MRS. RIPLEY'S TRIP

"And in winter the winds sweep the snows across it."

The night was in windy November, and the blast, threatening rain, roared around the poor little shanty of "Uncle Ripley," set like a chicken trap on the vast Iowa prairie. Uncle Ethan was mending his old violin, with many York State "dums!" and "I gal darns!" totally oblivious of his tireless old wife, who, having "finished the supper dishes," sat knitting a stocking, evidently for the little grandson who lay before the stove like a cat. Neither of the old people wore glasses, and their light was a tallow candle; they couldn't afford "none o' them newfangled lamps." The room was small, the chairs wooden, and the walls bare--a home where poverty was a never-absent guest. The old lady looked pathetically little, wizened, and hopeless in her ill-fitting garments (whose original color had long since vanished), intent as she was on the stocking in her knotted, stiffened fingers, but there was a peculiar sparkle in her little black eyes, and an unusual resolution in the straight line of her withered and shapeless lips. Suddenly she paused, stuck a needle in the spare knob of hair at the back of her head, and looking at Ripley, said decisively: "Ethan Ripley, you'll haff to do your own cooking from now on to New Year's; I'm goin' back to Yaark State."

The old man's leather-brown face stiffened into a look of quizzical surprise for a moment; then he cackled incredulously: "Ho! Ho! har! Sho! Be y', now? I want to know if y' be."

"Well, you'll find out."

"Goin' to start tomorrow, Mother?"

"No, sir, I ain't; but I am on Thursday. I want to get to Sally's by Sunday, sure, an' to Silas's on Thanksgivin'."

There was a note in the old woman's voice that brought genuine stupefaction into the face of Uncle Ripley. Of course, in this case, as in all others, the money consideration was uppermost.

"Howgy 'xpect to get the money, Mother? Anybody died an' left yeh a pile?"

"Never you mind where I get the mony so 's 't tiy don't haff to bear it. The land knows, if I'd a-waited for you to pay my way--"

"You needn't twit me of bein' poor, old woman," said Ripley, flaming up after the manner of many old people. "I've done my part t' get along. I've worked day in and day out--"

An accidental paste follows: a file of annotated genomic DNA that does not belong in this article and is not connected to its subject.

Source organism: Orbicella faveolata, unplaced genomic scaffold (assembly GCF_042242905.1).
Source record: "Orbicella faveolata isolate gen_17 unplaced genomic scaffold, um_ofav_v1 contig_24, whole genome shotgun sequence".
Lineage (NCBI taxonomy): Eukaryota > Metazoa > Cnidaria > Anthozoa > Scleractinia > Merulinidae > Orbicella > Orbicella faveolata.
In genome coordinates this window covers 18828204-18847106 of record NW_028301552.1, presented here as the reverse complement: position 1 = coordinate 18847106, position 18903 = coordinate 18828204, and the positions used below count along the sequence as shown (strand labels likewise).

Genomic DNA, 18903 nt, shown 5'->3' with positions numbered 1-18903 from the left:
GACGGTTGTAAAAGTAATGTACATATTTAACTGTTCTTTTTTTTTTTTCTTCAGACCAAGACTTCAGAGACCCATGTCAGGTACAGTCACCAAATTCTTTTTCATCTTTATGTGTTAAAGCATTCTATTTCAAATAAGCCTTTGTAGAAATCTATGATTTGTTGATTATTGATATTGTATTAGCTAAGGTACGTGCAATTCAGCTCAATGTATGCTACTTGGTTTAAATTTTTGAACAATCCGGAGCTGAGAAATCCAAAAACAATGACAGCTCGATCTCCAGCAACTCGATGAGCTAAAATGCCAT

"Oh! I ain't done no work, have I?" snapped she, laying down the stocking and leveling a needle at him, and putting a frightful emphasis on "I."

"I didn't say you hadn't done no work."

"Yes, you did!"

"I didn't, neither. I said

"I know what you said."

"I said I'd done my part!" roared the husband, dominating her as usual by superior lung power. "I didn't say you hadn't done your part," he added with an unfortunate touch of emphasis on "say."

"I know y' didn't say it, but y' meant it. I don't know what y' call doin' my part, Ethan Ripley; but if cookin' for a drove of harvest hands and thrashin' hands, takin' care o' the eggs and butter, 'n' diggin' taters an' milkin' ain't my part, I don't never expect to do my part, 'n' you might as well know it fust 's last. I'm sixty years old," she went on with a little break in her harsh voice, dominating him now by woman's logic, "an' I've never had a day to myself, not even Fourth o' July. If I've went a-visitin' 'r to a picnic, I've had to come home an' milk 'n' get supper for you menfolks. I ain't been away t' stay overnight for thirteen years in this house, 'n' it was just so in Davis County for ten more. For twenty-three years, Ethan Ripley, I've stuck right to the stove an' churn without a day or a night off." Her voice choked again, but she continued impressively, "And now I'm a-goin' back to Yaark State."

Ethan was vanquished. He stared at her in speechless surprise, his jaw hanging. It was incredible.

"For twenty-three years," she went on musingly, "I've just about promised myself every year I'd go back an' see my folks." She was distinctly talking to herself now, and her voice had a touching, wistful cadence. "I've wanted to go back an' see the old folks, an' the hills where we played, an' eat apples off the old tree down by the old well. I've had them trees an' hills in my mind days and days--nights, too--an' the girls I used to know, an' my own folks--"

She fell into a silent muse, which lasted so long that the ticking of the clock grew loud as the gong in the man's ears, and the wind outside seemed to sound drearier than usual. He returned to the money problem, kindly, though.

"But how y' goin' t' raise the money? I ain't got no extra cash this time. Agin Roach is paid an' the mortgage interest paid we ain't got no hundred dollars to spare, Jane, not by a jugful."

"Waal, don't you lay awake nights studyin' on where I'm a-goin' to get the money," said the old woman, taking delight in mystifying him. She had him now, and he couldn't escape. He strove to show his indifference, however, by playing a tune or two on the violin.